“Because most CRAs have a thirty-year life, that you probably would want to step it and say for the first five years general government has to take care of the police an fire and so forth. But as it reaches certain growth benchmarks, that a certain percentage of CRA revenue then has to go for police, fire, parks and rec[reation], within that CRA.”
Plant City Mayor John Dicks said his city was able to find places in the budget where they could cut 20 percent, or 1.8 million dollars. But they found that, unfortunately, additional expenses like insurance went up by a million dollars. But even though his city relies on revenue from property taxes, Dicks is afraid that property taxes are becoming a type of wealth tax.
“What we’re looking at is looking to find a more equitable way to finance city government. In doing that, as I mentioned, at some point, property taxes become so onerous they become nothing more than a wealth tax. So at some level we simply say ‘enough is enough.’ There are other ways, for example, there’s a zillion loopholes in our state sales taxes. You could, for example, by eliminating things such as an exemption on ostrich feed, by eliminating an exemption for people paying sales taxes when they have luxury boxes at professional football games.”
A small number of properties are assessed at a higher value than they are currently worth because of a principle called “highest and best use.” But Hillsborough Property Appraiser Rob Turner feels that this practice might sometimes put an unfair burden on small businesses that have been a part of the community for years. He proposed a “legacy exemption” for such properties.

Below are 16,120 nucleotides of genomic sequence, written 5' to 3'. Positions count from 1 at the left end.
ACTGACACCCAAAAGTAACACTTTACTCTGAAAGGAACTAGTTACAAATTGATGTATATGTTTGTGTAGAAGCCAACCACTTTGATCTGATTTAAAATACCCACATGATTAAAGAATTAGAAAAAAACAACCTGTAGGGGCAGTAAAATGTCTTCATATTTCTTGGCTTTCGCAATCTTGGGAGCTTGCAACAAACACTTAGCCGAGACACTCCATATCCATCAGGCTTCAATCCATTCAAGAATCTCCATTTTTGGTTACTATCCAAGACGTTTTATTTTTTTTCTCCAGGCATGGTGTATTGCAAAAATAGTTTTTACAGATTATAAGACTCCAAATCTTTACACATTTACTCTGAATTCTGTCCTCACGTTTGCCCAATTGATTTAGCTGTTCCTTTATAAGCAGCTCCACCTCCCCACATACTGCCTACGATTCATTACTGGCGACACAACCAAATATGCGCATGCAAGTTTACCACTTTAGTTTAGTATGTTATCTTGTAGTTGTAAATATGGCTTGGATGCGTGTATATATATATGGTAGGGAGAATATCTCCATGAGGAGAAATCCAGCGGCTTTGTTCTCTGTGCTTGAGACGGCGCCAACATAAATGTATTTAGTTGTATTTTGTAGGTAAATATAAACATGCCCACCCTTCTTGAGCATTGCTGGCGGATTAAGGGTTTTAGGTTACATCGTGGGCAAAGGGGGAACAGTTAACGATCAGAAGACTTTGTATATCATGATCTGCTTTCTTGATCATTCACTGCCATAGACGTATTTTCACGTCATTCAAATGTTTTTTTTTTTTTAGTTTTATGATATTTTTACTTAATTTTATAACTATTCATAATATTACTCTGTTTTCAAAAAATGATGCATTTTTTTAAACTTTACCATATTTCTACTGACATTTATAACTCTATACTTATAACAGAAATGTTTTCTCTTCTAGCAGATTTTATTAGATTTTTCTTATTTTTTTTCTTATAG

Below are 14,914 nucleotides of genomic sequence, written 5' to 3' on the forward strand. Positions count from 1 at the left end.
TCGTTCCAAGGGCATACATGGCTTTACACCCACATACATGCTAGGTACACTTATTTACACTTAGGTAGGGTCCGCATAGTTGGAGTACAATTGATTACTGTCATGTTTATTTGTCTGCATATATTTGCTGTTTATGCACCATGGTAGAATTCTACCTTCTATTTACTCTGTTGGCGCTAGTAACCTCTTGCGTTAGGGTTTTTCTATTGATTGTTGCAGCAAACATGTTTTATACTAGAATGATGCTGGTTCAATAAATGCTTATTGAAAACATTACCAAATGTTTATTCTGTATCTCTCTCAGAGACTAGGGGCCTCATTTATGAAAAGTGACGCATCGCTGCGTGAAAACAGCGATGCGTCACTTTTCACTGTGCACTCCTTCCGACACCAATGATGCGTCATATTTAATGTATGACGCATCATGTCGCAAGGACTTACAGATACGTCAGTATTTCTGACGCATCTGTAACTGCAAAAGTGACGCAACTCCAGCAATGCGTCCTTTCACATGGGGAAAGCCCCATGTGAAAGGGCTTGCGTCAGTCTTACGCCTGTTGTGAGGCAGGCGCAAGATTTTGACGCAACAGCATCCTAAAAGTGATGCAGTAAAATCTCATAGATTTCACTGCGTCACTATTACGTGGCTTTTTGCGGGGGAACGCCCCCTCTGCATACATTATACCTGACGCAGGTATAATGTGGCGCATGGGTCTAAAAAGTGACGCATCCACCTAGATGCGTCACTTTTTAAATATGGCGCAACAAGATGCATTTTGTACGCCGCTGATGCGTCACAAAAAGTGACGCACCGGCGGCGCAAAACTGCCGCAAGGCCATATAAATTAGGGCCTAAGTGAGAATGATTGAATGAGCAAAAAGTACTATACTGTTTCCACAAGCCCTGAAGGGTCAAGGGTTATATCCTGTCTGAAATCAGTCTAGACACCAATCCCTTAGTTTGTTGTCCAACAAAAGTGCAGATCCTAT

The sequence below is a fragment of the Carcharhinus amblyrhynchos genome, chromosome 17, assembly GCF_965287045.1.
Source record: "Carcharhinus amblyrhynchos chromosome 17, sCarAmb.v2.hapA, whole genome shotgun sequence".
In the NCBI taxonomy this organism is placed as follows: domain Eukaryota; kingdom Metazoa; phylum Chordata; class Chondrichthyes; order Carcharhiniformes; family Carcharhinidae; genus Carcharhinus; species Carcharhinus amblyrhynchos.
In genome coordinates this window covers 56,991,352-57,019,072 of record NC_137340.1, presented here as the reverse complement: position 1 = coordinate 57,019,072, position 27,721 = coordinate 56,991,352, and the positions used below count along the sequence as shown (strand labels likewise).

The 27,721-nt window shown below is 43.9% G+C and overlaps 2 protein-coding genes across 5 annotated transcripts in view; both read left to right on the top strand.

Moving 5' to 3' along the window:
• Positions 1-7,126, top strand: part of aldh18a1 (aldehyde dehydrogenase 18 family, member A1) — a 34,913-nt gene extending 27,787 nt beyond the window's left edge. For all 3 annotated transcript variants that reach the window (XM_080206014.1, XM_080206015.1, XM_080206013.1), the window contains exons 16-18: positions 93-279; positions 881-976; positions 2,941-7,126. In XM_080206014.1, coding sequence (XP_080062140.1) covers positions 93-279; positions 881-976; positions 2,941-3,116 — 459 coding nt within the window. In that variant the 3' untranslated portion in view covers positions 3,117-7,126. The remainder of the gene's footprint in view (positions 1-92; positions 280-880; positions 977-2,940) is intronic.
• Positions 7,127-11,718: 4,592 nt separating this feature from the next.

“If we are trying to focus on those properties that have been and will be affected by the highest and best-use principle, let’s consider for those property owners, a legacy exemption -- something special for those property owners while they continue to operate that small business that is perhaps now no longer the best type of operation for that property.”
60 people signed up to speak, but only about 35 of them stayed through the meeting long enough to take their turn. The public comments ranged from people who felt that the property taxes they pay now are fair considering that the value of their property has gone up so much, to those who wanted no property taxes. This is Steve O’Neil.
“I’m not paying taxes after this year. When the Lightning pay taxes … you know they say the Lightning are hurting financially. I had a bad year, take my house off the tax rolls and let me keep living there and keep getting all the benefits of ownership and everything. When they stop that stuff, then I’ll pay them taxes.”
Even though it was not on the agenda, many people, including Holly O’Brien, mentioned that the rising cost of homeowners insurance was much more important to them than property taxes. O’Brien is the President of the Humane Society of Tampa Bay, which does not receive any funds from Hillsborough County.
“Currently, I have no complaints about my property taxes. My property taxes have increased; have doubled in the last eight years. It’s a burden that my husband and I are happy to pay because we enjoy such a wonderful quality of life. However insurance … if you would concentrate on the insurance issue and perhaps allow our tax dollars to work in our communities for us.”
The Florida Legislature will begin a special session to address property tax reform on June 12th.
For WMNF News, I’m Seán Kinane.
Hillsborough County Legislative Delegation
City of Tampa Community Redevelopment Areas [CRAs]